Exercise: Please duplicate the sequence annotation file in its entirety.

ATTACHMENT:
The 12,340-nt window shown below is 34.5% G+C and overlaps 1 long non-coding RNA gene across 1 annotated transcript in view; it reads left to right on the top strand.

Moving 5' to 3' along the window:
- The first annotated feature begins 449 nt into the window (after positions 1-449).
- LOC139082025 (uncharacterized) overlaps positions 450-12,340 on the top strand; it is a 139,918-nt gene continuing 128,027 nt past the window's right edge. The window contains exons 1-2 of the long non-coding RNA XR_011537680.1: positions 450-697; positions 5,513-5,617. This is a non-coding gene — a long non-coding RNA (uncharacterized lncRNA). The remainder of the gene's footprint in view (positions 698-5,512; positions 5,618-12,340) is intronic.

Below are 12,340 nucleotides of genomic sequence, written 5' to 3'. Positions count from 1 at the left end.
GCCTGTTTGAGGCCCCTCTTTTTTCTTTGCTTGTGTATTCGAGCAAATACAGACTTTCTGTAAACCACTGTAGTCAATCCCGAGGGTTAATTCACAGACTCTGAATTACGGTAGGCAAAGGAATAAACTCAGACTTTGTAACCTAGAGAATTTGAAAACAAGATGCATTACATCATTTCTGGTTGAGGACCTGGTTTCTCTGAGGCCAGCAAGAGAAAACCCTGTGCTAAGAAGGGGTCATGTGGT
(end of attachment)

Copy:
The 12,340-nt window shown below is 34.5% G+C and overlaps 1 long non-coding RNA gene across 1 annotated transcript in view; it reads left to right on the top strand.

Moving 5' to 3' along the window:
- The first annotated feature begins 449 nt into the window (after positions 1-449).
- LOC139082025 (uncharacterized) overlaps positions 450-12,340 on the top strand; it is a 139,918-nt gene continuing 128,027 nt past the window's right edge. The window contains exons 1-2 of the long non-coding RNA XR_011537680.1: positions 450-697; positions 5,513-5,617. This is a non-coding gene — a long non-coding RNA (uncharacterized lncRNA). The remainder of the gene's footprint in view (positions 698-5,512; positions 5,618-12,340) is intronic.

Below are 12,340 nucleotides of genomic sequence, written 5' to 3'. Positions count from 1 at the left end.
GCCTGTTTGAGGCCCCTCTTTTTTCTTTGCTTGTGTATTCGAGCAAATACAGACTTTCTGTAAACCACTGTAGTCAATCCCGAGGGTTAATTCACAGACTCTGAATTACGGTAGGCAAAGGAATAAACTCAGACTTTGTAACCTAGAGAATTTGAAAACAAGATGCATTACATCATTTCTGGTTGAGGACCTGGTTTCTCTGAGGCCAGCAAGAGAAAACCCTGTGCTAAGAAGGGGTCATGTGGT